I am not Christine Legard or Ann Richards or Barbara Bush so – can gray help me? Or does it hurt the likes of middle-management me with a new VP who is only 42 years old?
I told you guys about the book I read about going gray, right? Going gray : what I learned about beauty, sex, work, motherhood, authenticity, and everything else that really matters, by Anne Kreamer?
One of the things I like is she doesn’t capitalize every word of the title. That bugs me. I don’t know why. I am on a mission at work to stop Capitalizing Everything. I don’t even know why people do it. Maybe it’s because the parent company is Germany?
Or because it’s an engineering company? Mr T and I went to a presentation at the Milwaukee School of Engineering where Thomas Fehring talked about his new book, The Magnificent Machines of Milwaukee and the engineers who created them, (also not in capitals!). He mentioned that one business owner was able to recruit engineers who were inventing cool stuff by telling them they could name their products, which is something we are trying to get away from where I work because I love engineers and their great minds and what they do but their product names are not On Brand.
Where was I?
Oh. Going gray. I guess if I could patent something every year or so, it wouldn’t matter what I looked like. And I can assure you that my career has not been built on my looks. Not at all. Unless you count that I think that I look trustworthy and non-threatening? Maybe looks matter that way. I don’t have the shifty eyes my grandfather was always warning me about.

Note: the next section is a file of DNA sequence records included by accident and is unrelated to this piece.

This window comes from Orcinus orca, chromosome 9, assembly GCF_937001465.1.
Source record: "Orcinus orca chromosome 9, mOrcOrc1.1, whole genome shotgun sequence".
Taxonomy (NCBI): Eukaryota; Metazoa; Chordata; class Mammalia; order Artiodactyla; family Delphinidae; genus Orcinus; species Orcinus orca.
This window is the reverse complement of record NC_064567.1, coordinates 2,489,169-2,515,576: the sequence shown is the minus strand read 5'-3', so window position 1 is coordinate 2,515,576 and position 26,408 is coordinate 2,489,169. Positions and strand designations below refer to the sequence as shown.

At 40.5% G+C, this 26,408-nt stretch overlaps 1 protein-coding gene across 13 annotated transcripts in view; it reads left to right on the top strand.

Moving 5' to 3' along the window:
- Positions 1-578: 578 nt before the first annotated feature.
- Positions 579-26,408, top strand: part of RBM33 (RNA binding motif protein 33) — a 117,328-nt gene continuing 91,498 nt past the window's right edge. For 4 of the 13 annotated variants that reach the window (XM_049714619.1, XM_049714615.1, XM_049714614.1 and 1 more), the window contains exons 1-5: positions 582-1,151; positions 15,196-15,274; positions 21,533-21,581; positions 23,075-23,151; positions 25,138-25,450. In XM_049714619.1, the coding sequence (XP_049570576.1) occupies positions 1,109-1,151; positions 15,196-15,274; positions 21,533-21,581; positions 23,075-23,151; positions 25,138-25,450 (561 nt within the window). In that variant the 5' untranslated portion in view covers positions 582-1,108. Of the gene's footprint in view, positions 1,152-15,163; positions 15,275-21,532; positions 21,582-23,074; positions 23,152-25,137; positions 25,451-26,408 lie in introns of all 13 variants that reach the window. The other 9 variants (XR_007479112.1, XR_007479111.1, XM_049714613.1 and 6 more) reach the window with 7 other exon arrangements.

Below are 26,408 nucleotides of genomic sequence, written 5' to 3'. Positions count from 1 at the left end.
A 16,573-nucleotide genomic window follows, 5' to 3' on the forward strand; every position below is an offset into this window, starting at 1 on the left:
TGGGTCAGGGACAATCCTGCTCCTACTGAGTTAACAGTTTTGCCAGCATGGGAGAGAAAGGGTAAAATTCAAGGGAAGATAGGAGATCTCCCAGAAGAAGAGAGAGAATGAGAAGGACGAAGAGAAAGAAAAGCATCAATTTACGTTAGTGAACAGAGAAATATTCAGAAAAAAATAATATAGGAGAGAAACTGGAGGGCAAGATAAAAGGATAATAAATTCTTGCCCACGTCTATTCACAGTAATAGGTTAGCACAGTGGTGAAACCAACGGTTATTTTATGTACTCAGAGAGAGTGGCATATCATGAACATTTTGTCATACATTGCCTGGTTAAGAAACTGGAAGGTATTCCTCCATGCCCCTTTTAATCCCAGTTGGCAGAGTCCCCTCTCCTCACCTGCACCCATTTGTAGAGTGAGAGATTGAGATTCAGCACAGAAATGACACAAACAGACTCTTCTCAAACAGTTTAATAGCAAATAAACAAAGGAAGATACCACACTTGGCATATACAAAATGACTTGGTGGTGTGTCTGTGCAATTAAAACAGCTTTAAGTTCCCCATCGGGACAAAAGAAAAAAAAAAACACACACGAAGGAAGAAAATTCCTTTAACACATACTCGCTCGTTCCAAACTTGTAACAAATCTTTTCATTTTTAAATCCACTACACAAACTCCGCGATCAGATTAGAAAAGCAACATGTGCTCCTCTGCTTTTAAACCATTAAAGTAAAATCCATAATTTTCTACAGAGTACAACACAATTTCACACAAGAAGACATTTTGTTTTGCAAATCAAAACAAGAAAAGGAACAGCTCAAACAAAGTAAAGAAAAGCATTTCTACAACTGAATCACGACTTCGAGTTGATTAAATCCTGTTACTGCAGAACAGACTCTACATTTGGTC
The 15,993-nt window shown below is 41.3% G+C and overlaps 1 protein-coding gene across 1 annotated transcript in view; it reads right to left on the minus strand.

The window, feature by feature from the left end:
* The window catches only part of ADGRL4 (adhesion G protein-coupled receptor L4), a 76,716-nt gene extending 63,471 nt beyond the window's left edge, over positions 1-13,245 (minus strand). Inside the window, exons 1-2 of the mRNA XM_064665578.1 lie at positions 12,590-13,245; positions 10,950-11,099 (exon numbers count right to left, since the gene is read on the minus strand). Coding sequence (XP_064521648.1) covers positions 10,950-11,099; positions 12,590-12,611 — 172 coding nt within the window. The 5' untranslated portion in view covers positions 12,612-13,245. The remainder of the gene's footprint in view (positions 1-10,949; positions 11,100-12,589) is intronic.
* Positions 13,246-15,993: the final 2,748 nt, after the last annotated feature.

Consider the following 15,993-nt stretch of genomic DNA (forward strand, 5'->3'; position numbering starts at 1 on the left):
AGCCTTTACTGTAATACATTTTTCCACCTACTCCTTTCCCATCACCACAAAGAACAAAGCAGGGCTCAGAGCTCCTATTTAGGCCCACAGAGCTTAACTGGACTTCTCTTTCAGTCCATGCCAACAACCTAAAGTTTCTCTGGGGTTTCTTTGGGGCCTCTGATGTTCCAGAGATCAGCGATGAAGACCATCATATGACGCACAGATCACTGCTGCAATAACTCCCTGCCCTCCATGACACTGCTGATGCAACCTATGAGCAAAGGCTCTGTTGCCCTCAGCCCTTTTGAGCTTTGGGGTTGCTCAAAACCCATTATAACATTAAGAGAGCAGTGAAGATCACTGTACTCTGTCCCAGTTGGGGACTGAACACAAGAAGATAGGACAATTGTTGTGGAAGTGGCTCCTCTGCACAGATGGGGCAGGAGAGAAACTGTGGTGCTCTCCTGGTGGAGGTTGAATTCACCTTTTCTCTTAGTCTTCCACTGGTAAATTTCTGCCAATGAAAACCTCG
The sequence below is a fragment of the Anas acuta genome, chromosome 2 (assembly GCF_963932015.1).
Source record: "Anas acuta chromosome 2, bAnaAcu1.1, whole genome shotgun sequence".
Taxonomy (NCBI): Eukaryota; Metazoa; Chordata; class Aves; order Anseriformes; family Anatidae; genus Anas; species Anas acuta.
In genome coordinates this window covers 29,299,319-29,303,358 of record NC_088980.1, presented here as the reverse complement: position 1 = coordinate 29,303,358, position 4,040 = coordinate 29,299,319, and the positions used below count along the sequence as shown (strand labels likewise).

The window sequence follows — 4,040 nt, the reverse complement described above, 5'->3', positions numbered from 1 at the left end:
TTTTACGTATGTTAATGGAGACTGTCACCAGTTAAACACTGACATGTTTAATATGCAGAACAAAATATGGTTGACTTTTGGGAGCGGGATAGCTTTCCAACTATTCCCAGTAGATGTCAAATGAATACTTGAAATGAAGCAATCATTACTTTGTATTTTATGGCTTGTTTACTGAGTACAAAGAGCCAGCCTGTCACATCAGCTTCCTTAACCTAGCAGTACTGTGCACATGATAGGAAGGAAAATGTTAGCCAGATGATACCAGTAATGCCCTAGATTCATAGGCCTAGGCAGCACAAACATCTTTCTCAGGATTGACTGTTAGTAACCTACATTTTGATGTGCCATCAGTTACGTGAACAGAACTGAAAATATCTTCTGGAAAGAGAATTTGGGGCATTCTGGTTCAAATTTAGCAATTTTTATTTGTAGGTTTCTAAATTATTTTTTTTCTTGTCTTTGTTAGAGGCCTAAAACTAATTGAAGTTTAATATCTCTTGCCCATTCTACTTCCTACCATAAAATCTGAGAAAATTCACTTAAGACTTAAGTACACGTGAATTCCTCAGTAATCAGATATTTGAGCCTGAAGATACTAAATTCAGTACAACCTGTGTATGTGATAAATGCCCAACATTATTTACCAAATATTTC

In her book, Kreamer talks about whether gray hair helps or hurts women professionally. She posited that perhaps gray would give women in politics credibility, but – nope. Gray is OK for men, but not for women.
It’s not OK for women or for men in tech.
It’s probably OK for men in the corporate world, although it seems that my company has been overtaken by yutes – it used to be that you needed to have a good 30 years behind you to be a VP at my company, but new owners and new CEO have a bunch of 30- and 40-something VPs, which is something I have never experienced before. On verra.
So gray hair might be OK for men in the corporate world. But it is not OK for women.
I am not sure what it is like at my company, as there are almost no senior women. I mean, there are a few women who are older, but they are not in executive positions. I think there are about 17 women in my local office. There is one woman on the board and two new women VPs from the new CEO. There were no women VPs before that.
So I don’t even know if it matters at my company. That is, I don’t think gray hair is the limiting factor here.
Which makes me wonder why I am bothering to color my hair. It’s not like I would ever be a VP even if I didn’t have gray hair. Why am I wasting my money?
I mean, besides being vain.
PS There is one profession where gray hair is valued for sure. My uncle just retired as a commercial airline pilot. He started going gray in his 30s, but it didn’t bother him. “When people get on the plane, they like to see a pilot with gray hair,” he said.